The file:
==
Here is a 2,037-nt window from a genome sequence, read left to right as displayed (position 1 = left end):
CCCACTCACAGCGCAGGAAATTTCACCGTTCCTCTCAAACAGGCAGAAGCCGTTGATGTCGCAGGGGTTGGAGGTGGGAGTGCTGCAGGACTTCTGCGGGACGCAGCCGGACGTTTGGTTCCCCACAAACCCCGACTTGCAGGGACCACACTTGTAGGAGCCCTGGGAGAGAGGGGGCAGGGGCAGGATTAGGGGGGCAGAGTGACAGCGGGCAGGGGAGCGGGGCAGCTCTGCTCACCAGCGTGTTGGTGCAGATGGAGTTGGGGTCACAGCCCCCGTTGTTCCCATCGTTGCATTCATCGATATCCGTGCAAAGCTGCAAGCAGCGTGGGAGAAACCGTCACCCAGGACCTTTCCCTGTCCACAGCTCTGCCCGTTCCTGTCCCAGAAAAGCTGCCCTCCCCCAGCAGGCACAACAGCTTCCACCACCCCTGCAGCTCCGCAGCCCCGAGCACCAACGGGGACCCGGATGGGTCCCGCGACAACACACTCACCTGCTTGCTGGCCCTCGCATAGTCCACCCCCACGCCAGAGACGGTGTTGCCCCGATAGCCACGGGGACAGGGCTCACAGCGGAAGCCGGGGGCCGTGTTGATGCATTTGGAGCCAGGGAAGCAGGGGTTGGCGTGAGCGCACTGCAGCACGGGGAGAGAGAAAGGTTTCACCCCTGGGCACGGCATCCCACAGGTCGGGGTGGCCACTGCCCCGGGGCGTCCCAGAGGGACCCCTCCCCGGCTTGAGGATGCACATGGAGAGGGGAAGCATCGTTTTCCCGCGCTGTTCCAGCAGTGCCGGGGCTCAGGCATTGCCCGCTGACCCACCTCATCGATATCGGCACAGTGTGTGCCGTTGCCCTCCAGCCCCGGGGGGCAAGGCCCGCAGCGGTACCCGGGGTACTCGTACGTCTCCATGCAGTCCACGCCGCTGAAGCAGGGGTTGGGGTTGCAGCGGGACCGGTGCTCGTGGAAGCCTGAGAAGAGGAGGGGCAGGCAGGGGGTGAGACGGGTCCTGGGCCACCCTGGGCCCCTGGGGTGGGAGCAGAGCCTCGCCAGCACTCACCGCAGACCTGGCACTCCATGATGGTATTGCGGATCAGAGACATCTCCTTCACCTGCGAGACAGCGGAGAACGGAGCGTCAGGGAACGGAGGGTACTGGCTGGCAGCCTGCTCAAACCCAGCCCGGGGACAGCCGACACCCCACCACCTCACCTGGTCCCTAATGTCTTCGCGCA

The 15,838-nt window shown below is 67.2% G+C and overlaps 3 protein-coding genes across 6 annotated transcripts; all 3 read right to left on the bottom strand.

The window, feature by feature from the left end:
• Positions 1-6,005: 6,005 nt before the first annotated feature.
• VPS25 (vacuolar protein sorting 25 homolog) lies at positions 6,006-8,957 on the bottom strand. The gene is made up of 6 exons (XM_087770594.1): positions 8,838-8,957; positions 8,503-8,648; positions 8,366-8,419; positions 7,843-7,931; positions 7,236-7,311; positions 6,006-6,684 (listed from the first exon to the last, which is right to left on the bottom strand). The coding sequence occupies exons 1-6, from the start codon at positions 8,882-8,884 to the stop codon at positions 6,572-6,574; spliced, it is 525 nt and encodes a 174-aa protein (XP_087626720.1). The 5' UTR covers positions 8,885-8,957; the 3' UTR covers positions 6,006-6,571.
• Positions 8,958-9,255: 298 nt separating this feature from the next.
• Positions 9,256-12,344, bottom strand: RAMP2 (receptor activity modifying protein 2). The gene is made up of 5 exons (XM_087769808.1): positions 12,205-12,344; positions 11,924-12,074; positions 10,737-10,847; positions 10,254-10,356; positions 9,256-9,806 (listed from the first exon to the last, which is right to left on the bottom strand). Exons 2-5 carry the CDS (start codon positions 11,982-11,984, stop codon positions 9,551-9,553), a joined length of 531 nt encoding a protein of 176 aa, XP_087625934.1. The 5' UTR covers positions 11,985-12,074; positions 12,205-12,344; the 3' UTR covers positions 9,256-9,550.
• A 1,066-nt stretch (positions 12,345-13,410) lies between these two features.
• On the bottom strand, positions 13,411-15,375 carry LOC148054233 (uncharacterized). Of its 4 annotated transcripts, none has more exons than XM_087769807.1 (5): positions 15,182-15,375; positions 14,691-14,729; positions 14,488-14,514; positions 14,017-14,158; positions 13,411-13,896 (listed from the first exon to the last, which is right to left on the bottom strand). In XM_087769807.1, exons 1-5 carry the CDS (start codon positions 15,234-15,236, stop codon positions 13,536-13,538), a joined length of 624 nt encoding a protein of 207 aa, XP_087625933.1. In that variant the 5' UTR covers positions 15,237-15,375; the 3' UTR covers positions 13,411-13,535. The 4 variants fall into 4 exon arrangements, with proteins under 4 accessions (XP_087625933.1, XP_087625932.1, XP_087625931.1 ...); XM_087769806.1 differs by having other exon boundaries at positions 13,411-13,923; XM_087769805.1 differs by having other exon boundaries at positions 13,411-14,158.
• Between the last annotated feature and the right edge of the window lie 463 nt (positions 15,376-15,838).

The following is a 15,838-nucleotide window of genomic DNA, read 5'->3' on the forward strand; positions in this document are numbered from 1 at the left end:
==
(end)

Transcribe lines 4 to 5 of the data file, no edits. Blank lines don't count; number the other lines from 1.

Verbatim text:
The window, feature by feature from the left end:
• Positions 1-6,005: 6,005 nt before the first annotated feature.